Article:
John A. Rowland
JThe family of
this name were early identified with Fayette county, their connection with
this section going back as far as 1850 or before and the first of the name
was among the very earliest of the settlers. In or about the year
mentioned P. L. Rowland made his appearance in the precincts of Fayette
county, which at that time was wild and uncultivated. Shortly afterward,
his brother, John M., assisted in building a mill at Auburn. P. L. Rowland
also worked on the Clermont mill. Besides this he turned his hand to
various jobs, including farming. He was also an evangelical minister off
and on, until the last years of his life, but most of his time was given
to farming. He started a creamery on the farm now occupied by his son,
conducted it for four or five years, then rented and finally sold it. He
married Alvina Wheeler, of Canada, and from this union was born the
subject of this sketch.
John A. Rowland was born in Dover township, Fayette county,
Iowa, in 1871, on the homestead that bears his family name. He remained on
the farm with his father until about 1892, when he embarked in business
for himself. John A. and Albert R. operated the two-hundred-ten-acre farm
where the former now resides, keeping up their partnership for about four
years. John A. then purchased his brother's interest and has since farmed
with success on his own account. Mr. Rowland is one of the progressive
young farmers whose combined work has made Iowa one of the finest
agricultural states in the world. Besides the usual crops, which he has
raised with success, he has achieved distinction as a livestock breeder.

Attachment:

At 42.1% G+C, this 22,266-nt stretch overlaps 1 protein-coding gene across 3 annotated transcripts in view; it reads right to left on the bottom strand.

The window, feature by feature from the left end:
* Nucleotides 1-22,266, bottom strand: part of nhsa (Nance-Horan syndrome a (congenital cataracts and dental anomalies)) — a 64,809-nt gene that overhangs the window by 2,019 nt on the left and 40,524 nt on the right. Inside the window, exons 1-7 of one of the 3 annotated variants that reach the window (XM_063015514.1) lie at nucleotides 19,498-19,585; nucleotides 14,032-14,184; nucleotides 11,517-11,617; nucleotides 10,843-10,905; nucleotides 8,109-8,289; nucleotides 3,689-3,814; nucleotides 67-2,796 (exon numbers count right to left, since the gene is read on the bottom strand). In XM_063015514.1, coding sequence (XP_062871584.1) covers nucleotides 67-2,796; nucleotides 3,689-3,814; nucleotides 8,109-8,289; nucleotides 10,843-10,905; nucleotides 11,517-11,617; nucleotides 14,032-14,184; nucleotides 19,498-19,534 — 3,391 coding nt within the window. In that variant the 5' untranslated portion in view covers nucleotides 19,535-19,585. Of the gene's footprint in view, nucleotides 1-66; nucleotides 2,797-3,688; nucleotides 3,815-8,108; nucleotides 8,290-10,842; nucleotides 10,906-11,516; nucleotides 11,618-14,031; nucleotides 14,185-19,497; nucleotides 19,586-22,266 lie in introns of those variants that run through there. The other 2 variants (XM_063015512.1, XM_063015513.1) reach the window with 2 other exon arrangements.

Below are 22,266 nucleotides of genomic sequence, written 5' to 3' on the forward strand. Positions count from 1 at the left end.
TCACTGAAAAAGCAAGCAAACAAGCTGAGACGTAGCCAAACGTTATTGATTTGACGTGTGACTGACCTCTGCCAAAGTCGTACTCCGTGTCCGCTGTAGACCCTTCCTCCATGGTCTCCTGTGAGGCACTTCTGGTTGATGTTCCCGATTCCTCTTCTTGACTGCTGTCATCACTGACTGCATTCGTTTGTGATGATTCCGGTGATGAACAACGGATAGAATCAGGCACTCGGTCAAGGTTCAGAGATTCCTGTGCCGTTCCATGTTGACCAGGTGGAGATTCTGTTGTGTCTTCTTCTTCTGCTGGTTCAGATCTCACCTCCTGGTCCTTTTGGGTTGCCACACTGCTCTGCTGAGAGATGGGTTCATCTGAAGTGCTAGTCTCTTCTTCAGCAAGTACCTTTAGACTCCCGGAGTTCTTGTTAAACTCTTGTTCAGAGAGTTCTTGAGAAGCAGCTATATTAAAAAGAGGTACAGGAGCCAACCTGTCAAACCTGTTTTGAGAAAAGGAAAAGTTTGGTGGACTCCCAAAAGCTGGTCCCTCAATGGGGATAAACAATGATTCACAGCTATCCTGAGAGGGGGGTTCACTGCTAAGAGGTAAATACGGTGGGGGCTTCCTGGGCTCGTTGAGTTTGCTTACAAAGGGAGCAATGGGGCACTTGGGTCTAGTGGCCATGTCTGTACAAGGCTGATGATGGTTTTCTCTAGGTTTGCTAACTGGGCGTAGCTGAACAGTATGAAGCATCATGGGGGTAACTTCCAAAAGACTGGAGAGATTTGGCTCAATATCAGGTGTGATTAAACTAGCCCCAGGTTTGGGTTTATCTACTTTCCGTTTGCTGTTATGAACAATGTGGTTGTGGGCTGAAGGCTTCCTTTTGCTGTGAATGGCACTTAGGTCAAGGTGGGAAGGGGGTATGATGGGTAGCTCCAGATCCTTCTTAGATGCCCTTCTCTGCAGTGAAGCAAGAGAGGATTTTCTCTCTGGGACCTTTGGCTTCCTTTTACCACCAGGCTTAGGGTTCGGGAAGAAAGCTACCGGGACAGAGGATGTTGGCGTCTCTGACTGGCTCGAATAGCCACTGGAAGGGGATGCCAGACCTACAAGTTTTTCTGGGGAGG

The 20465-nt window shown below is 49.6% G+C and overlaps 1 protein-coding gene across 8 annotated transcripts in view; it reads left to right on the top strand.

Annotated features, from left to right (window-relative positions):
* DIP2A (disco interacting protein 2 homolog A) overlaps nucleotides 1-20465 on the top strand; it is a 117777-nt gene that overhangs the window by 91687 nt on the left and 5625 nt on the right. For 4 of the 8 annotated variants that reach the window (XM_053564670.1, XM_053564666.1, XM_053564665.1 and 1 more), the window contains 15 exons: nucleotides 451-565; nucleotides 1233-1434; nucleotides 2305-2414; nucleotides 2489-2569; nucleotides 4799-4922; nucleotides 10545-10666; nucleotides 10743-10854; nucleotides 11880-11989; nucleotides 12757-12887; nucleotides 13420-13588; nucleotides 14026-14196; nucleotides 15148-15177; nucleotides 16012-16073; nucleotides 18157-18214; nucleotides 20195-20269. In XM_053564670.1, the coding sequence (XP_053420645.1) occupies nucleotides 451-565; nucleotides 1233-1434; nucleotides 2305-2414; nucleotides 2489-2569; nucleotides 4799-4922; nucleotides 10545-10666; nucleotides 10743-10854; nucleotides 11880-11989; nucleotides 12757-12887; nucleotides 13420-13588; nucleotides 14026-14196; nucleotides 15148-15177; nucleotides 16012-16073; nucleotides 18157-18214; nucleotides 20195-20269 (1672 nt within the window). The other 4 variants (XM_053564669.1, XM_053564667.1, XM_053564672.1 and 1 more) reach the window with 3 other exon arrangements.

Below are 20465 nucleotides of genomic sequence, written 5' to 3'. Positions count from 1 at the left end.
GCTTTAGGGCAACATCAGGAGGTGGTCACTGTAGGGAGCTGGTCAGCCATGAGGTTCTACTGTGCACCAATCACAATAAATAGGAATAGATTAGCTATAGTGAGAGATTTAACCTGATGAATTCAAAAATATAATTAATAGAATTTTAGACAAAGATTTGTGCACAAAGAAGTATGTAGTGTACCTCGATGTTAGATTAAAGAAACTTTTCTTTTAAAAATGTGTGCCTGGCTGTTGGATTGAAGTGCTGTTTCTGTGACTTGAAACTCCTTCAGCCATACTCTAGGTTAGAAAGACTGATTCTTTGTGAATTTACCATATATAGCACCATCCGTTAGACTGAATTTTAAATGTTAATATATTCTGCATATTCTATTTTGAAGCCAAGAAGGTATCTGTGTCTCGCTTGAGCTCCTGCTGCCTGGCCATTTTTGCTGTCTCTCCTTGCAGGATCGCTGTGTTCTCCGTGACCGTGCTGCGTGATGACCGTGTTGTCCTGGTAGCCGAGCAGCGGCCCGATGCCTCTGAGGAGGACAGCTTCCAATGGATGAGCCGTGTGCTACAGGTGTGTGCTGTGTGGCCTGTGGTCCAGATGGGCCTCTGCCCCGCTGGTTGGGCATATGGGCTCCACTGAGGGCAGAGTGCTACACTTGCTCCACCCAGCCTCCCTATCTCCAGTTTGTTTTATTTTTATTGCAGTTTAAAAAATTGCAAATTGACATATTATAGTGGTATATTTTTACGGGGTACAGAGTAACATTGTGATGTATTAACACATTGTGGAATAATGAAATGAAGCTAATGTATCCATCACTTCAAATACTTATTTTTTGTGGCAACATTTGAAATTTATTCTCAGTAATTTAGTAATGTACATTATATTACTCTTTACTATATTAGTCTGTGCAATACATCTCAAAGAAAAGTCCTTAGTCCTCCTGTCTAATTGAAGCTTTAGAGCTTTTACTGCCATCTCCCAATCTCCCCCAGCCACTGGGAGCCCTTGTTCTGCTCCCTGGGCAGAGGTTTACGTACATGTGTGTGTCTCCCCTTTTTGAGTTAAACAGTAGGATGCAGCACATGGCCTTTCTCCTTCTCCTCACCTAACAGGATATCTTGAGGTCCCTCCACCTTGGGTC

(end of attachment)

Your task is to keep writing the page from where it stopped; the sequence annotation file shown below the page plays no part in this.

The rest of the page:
Many specimens of the fine thoroughbreds of different varieties and breeds
which have made Iowa noted may be seen on Mr. Rowland's place. The
celebrated Shorthorn family has no finer specimens than those found here.
The peerless Norman horses, with their graceful limbs and sleek, black
coats, enliven the meadows and glades of the Rowland homestead.
Duroc-Jersey and Poland-China hogs in the best of condition and of mammoth
sizes give promise of rich revenues when they reach the swine market. In
addition to his other interests, Mr. Rowland has followed dairying
extensively and figured creditably in an industry for which Iowa is
famous. Mr. Rowland inherited his love of fine stock, as his father
believed in it and always kept a good stallion. He was a man of notable
qualities and far above the average. He was founder of the Evangelical
church in Fayette and for many years practically stood the expenses of the
same. He donated the land for the buildings which were erected in 1895 or
1896. One of the achievements of which he was justly proud was the passage
of what was called the "herd law," for which he worked indefatigably.
In 1898 Mr. Rowland married Clara E., daughter of Henry Smith, and has
three children: Merritt, Gladys and Myrtle. The family are members of the
Evangelical church. Mr. Rowland is a Republican, but never sought office,
though he has consented to act as president of the school board for some
years. Like his honored father, he has always been a supporter of all
moral causes and active in church work.
Peter Rowland, paternal grandfather of John A., was born
December 31, 1791, at Hagerstown, Maryland, and died at the age of
eighty-five years. He married a Miss Hoffner, who died in Ohio, and by her
had six children, five sons and one daughter. They first moved to
Pennsylvania, from there to Ohio, and in the early fifties came to Iowa
and settled in Fayette county on land located in Clermont township. He was
a pioneer of that section and ended his days peacefully after a strenuous
life chiefly devoted to agricultural labor.